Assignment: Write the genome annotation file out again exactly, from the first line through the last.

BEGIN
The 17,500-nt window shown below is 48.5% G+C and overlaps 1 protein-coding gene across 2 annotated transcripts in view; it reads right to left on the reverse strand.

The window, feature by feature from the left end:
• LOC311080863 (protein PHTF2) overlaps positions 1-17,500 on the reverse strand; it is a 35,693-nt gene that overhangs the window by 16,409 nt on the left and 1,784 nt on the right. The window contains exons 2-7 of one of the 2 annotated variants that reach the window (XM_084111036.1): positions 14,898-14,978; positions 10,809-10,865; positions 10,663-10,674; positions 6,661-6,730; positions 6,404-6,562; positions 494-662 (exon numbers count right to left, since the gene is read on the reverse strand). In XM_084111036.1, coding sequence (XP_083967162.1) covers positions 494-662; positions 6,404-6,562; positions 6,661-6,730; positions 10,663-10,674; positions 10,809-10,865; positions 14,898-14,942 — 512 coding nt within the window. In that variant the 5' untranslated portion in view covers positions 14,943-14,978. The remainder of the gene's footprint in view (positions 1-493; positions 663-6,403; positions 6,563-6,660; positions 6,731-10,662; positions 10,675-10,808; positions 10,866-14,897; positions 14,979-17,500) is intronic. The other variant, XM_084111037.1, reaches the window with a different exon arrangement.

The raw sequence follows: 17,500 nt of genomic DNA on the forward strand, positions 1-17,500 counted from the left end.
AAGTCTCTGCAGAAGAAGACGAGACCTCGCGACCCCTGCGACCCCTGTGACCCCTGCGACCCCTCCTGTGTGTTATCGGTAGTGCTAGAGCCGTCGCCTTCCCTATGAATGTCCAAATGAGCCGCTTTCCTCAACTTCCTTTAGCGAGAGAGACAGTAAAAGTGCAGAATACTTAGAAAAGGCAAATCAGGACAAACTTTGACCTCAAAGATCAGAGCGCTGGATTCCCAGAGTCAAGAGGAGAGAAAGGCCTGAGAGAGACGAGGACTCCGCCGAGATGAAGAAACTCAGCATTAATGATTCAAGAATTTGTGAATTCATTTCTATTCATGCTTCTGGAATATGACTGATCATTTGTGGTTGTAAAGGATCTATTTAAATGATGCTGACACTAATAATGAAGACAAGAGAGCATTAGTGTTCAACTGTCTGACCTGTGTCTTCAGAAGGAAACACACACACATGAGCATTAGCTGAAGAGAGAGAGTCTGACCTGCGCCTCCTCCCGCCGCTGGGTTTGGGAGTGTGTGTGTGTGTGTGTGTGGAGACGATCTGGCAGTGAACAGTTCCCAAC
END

The 17,500-nt window shown below is 48.5% G+C and overlaps 1 protein-coding gene across 2 annotated transcripts in view; it reads right to left on the reverse strand.

The window, feature by feature from the left end:
• LOC311080863 (protein PHTF2) overlaps positions 1-17,500 on the reverse strand; it is a 35,693-nt gene that overhangs the window by 16,409 nt on the left and 1,784 nt on the right. The window contains exons 2-7 of one of the 2 annotated variants that reach the window (XM_084111036.1): positions 14,898-14,978; positions 10,809-10,865; positions 10,663-10,674; positions 6,661-6,730; positions 6,404-6,562; positions 494-662 (exon numbers count right to left, since the gene is read on the reverse strand). In XM_084111036.1, coding sequence (XP_083967162.1) covers positions 494-662; positions 6,404-6,562; positions 6,661-6,730; positions 10,663-10,674; positions 10,809-10,865; positions 14,898-14,942 — 512 coding nt within the window. In that variant the 5' untranslated portion in view covers positions 14,943-14,978. The remainder of the gene's footprint in view (positions 1-493; positions 663-6,403; positions 6,563-6,660; positions 6,731-10,662; positions 10,675-10,808; positions 10,866-14,897; positions 14,979-17,500) is intronic. The other variant, XM_084111037.1, reaches the window with a different exon arrangement.

The raw sequence follows: 17,500 nt of genomic DNA on the forward strand, positions 1-17,500 counted from the left end.
AAGTCTCTGCAGAAGAAGACGAGACCTCGCGACCCCTGCGACCCCTGTGACCCCTGCGACCCCTCCTGTGTGTTATCGGTAGTGCTAGAGCCGTCGCCTTCCCTATGAATGTCCAAATGAGCCGCTTTCCTCAACTTCCTTTAGCGAGAGAGACAGTAAAAGTGCAGAATACTTAGAAAAGGCAAATCAGGACAAACTTTGACCTCAAAGATCAGAGCGCTGGATTCCCAGAGTCAAGAGGAGAGAAAGGCCTGAGAGAGACGAGGACTCCGCCGAGATGAAGAAACTCAGCATTAATGATTCAAGAATTTGTGAATTCATTTCTATTCATGCTTCTGGAATATGACTGATCATTTGTGGTTGTAAAGGATCTATTTAAATGATGCTGACACTAATAATGAAGACAAGAGAGCATTAGTGTTCAACTGTCTGACCTGTGTCTTCAGAAGGAAACACACACACATGAGCATTAGCTGAAGAGAGAGAGTCTGACCTGCGCCTCCTCCCGCCGCTGGGTTTGGGAGTGTGTGTGTGTGTGTGTGTGGAGACGATCTGGCAGTGAACAGTTCCCAAC